This is part of a post in the comments section of Cheesehed TV by a poster cauled 'Pauly' who got it from Pro Football. I found the figures to be very interesting.

HISTORIC SUCCESS CHART...

(Only 25% of drafted players became starters)

What the stats tell us about drafting positions by round from 10 years worth of draft data on all positions. The information was taken from Pro Football Reference.

This post has a simple criteria: How many players were drafted by position and round over a 10 year period and what percentage went on to become a starter. The numbers show us the following outline for finding consistent starters.

What we find is that from 2005 until 2014:

2,465 players (non-kickers) were drafted.

629 (( 25%)) of those drafted became starters for at least half of their NFL careers

Of the 2,465 players:

122 were QBs, 207 were RBs, 421 were OL, 143 were TE, 317 were WR, 442 were DL, 303 were LB, and 510 were DB.

1st Round - OL (83%) LB (70%) TE (67%) DB (64%) QB (63%) WR (58%) RB (58%) DL (58%)

2nd Round - OL (70%) LB (55%) TE (50%) WR (49%) DB (46%) QB (27%) DL (26%) RB (25%)

3rd Round - OL (40%) TE (39%) LB (34%) DL (27%) WR (25%) DB (24%) QB (17%) RB (16%)

4th Round - DL (37%) TE (33%) OL (29%) LB (16%) WR(12%) DB (11%) RB (11%) QB (8%)

5th Round - TE (32%) DB (17%) WR (16%) OL (16%) DL (13%) RB (9%) LB (4%) QB (0%)

6th Round - TE (26%) OL (16%) DL (13%) WR (9%) DB (8%) RB (6%) LB (5%) QB (0%)

7th Round - DB (11%) OL (9%) QB (6%) WR (5%) DL (3%) LB (2%) RB (0%) TE (0%)

So what can I extract from this chart ? For starters, taken as a whole, rounds 4/5/6 gives a higher chance of a starter at TE than any other position. In the 2017 draft, TEs Butt, Kittle, Leggett, Sprinkle and Saubert went in round 5, an exceptional year for TEs, granted, but it shows what could be had there.

I also noted the dropoff in quality of the DBs. From rounds 1-4 they drop fast, 64% 46%, 24%, 11%. Strangely they rise in round 5 to 17%. Perhaps the drafting criteria changes there, where GMs switch tactics at that point to take athletically talented but raw players over slightly less athletic players taken in round four who have better college records (D linemen take a similar strange jump in round 4, where the odds are better than in rounds 2/3). If you want a starter at CB as the Packers do, it needs to be in rounds 1 or 2 to have much chance - after that, 24% and 11% are poor odds.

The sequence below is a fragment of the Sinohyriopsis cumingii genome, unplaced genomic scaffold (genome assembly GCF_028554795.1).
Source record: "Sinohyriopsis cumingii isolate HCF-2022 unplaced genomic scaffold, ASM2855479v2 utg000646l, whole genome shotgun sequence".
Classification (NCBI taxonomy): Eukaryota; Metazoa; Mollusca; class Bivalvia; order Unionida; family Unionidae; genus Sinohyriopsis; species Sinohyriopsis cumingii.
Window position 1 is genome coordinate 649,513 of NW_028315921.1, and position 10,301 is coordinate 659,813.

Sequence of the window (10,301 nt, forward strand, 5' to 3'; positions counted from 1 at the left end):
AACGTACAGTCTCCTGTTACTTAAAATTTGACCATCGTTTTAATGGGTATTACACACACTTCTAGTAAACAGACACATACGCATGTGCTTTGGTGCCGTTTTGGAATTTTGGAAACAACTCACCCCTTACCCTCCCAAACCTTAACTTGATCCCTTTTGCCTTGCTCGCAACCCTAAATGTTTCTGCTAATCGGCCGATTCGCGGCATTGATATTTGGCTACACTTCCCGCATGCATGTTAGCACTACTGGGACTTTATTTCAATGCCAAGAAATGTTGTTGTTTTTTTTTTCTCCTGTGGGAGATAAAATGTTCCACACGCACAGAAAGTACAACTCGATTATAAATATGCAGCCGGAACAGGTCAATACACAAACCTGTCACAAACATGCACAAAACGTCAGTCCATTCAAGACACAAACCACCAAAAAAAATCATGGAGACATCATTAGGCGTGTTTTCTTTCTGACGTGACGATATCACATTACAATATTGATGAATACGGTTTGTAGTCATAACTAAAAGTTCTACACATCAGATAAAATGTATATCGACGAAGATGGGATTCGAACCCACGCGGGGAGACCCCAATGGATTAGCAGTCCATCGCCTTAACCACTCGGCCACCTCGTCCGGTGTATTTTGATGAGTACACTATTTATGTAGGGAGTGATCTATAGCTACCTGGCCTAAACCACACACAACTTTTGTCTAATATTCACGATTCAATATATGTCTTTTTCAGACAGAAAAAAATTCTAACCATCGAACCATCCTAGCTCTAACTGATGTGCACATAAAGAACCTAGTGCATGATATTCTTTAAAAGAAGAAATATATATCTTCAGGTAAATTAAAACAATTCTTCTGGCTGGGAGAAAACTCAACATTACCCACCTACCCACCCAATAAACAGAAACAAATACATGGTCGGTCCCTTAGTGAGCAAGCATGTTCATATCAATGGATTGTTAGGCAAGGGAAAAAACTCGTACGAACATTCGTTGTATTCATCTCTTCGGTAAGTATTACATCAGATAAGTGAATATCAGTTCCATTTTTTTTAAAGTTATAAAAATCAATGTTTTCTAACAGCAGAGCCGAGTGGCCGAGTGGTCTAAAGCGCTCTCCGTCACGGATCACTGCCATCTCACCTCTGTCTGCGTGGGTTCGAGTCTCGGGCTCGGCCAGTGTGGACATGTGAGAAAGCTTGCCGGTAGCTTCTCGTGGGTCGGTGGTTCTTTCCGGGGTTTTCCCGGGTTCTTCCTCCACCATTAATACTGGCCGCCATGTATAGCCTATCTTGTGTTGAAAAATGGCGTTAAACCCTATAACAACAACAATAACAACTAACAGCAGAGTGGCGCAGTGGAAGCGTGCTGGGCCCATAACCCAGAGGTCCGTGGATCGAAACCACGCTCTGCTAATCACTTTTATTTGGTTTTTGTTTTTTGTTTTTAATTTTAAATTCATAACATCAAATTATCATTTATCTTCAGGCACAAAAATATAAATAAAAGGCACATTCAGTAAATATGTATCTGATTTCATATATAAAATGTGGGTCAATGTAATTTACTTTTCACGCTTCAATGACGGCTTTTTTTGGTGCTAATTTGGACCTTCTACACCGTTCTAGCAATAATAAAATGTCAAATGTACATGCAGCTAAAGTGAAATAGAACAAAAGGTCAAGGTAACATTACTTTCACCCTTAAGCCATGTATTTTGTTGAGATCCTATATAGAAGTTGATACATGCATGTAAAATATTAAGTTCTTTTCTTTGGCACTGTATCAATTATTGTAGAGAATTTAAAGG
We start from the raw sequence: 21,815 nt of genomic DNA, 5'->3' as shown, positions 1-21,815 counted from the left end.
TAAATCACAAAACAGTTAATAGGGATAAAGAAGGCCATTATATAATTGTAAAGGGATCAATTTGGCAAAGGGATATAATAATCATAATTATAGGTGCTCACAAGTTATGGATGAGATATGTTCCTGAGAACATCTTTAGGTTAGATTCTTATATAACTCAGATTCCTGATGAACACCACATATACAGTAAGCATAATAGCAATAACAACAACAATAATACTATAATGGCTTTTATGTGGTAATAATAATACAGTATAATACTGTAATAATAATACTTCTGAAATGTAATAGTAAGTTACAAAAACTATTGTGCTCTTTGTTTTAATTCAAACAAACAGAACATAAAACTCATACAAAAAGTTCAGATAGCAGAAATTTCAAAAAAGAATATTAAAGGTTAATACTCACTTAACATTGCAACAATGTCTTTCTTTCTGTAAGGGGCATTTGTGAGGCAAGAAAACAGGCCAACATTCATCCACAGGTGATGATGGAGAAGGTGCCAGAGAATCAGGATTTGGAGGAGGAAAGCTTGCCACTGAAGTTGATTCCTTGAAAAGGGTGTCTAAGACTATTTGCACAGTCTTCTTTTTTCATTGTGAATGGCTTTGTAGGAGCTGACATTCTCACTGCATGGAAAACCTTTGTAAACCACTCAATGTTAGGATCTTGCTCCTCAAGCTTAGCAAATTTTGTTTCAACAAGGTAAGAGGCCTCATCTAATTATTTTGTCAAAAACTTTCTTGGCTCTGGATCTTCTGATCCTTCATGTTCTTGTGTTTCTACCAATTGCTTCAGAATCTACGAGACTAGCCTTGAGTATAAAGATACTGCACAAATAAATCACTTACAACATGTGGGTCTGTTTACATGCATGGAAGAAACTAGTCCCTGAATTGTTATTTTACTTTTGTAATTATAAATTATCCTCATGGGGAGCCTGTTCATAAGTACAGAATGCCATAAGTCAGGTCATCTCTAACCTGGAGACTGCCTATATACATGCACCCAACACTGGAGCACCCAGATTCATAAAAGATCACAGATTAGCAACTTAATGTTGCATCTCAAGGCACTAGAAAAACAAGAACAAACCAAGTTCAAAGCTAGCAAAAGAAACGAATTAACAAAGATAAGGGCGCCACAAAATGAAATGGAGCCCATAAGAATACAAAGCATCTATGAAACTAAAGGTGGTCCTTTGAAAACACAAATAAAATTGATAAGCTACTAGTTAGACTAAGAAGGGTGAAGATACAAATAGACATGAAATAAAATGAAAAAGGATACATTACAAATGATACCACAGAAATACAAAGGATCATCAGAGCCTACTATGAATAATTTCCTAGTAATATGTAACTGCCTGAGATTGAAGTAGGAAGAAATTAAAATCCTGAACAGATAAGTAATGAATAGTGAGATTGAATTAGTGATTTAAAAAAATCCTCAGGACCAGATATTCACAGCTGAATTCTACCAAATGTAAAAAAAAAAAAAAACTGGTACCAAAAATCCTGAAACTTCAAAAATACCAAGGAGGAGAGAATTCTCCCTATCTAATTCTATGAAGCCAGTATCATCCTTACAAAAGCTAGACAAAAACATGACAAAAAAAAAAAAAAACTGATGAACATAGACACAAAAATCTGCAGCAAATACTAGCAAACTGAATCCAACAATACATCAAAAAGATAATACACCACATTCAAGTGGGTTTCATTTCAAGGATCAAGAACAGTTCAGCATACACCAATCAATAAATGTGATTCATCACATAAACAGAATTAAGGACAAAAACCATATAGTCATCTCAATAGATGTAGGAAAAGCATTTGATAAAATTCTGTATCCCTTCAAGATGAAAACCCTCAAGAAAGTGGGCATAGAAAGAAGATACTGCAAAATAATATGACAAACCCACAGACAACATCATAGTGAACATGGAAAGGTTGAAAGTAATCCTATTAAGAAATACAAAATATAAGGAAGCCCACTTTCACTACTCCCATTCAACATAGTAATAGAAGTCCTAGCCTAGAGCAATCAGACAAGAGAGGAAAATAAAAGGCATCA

The O line has the best odds of success right through all the rounds. Ted has had excellent results for several years with 4th to 6th round picks there. Lang, Sitton, Tretter, Linsley, Bakhtiari, are some of his successes.

Linebackers have a better chance of success than DBs early on, but they drop like a stone in later rounds. In the first three rounds, success rate is 70%, 55%, 34%, but then it falls off a cliff to 16%, 4%, 5%. Since the odds of success fall through each round (more or less), you can also assume that the odds at the top of the round are usually slightly better than the given average, and slightly worse at the bottom of the round. Thus Biegel, the Packers 2017 4th round pick (first pick in that round), has a slightly better than 16% chance of being a starter for half his career - a sobering thought.

WRs, another group where (I believe) the Packers need a starter quality pick, follows a path similar to the DBs. DBs have the edge in round one (DB=64%, WR=58%). WRs win round two (49% to 46%), then both groups success rate drops equally fast, in round four the chances of either succeeding are worse than one in eight.

If there is one key thing to take away from this chart, it is that drafting is a very, very difficult business to succeed in. Just look at the success (so far) of two of the Packers rookie RBs this year. Williams and Jones were late 4th and late 5th picks. They look darn good, considering the RB success rate there is 11% and 9%. This chart also highlights how important the early picks are, these are the closest thing to bankers a GM has (though even high picks have a significant bust rate).